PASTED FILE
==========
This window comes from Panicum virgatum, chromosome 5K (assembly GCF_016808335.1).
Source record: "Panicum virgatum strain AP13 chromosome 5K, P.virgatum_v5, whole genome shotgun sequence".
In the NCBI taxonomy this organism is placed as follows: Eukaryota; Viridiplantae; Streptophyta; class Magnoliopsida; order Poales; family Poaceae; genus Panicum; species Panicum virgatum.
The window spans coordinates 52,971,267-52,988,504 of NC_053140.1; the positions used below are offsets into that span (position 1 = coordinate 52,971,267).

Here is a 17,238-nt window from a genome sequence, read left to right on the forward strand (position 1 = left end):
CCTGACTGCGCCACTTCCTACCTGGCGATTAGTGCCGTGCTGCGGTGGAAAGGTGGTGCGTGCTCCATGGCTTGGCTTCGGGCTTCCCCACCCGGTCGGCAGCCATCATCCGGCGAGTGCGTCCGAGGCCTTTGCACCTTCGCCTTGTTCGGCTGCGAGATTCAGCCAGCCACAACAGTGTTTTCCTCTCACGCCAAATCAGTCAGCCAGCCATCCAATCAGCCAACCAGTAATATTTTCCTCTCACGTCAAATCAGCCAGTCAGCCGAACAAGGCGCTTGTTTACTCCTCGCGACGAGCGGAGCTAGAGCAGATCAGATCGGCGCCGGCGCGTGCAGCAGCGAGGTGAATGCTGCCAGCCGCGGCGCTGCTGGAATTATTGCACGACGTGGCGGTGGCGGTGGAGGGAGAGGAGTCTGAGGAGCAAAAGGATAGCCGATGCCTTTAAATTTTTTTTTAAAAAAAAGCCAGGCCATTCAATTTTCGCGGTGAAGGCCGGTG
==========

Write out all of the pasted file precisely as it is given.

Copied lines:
This window comes from Panicum virgatum, chromosome 5K (assembly GCF_016808335.1).
Source record: "Panicum virgatum strain AP13 chromosome 5K, P.virgatum_v5, whole genome shotgun sequence".
In the NCBI taxonomy this organism is placed as follows: Eukaryota; Viridiplantae; Streptophyta; class Magnoliopsida; order Poales; family Poaceae; genus Panicum; species Panicum virgatum.
The window spans coordinates 52,971,267-52,988,504 of NC_053140.1; the positions used below are offsets into that span (position 1 = coordinate 52,971,267).

Here is a 17,238-nt window from a genome sequence, read left to right on the forward strand (position 1 = left end):
CCTGACTGCGCCACTTCCTACCTGGCGATTAGTGCCGTGCTGCGGTGGAAAGGTGGTGCGTGCTCCATGGCTTGGCTTCGGGCTTCCCCACCCGGTCGGCAGCCATCATCCGGCGAGTGCGTCCGAGGCCTTTGCACCTTCGCCTTGTTCGGCTGCGAGATTCAGCCAGCCACAACAGTGTTTTCCTCTCACGCCAAATCAGTCAGCCAGCCATCCAATCAGCCAACCAGTAATATTTTCCTCTCACGTCAAATCAGCCAGTCAGCCGAACAAGGCGCTTGTTTACTCCTCGCGACGAGCGGAGCTAGAGCAGATCAGATCGGCGCCGGCGCGTGCAGCAGCGAGGTGAATGCTGCCAGCCGCGGCGCTGCTGGAATTATTGCACGACGTGGCGGTGGCGGTGGAGGGAGAGGAGTCTGAGGAGCAAAAGGATAGCCGATGCCTTTAAATTTTTTTTTAAAAAAAAGCCAGGCCATTCAATTTTCGCGGTGAAGGCCGGTG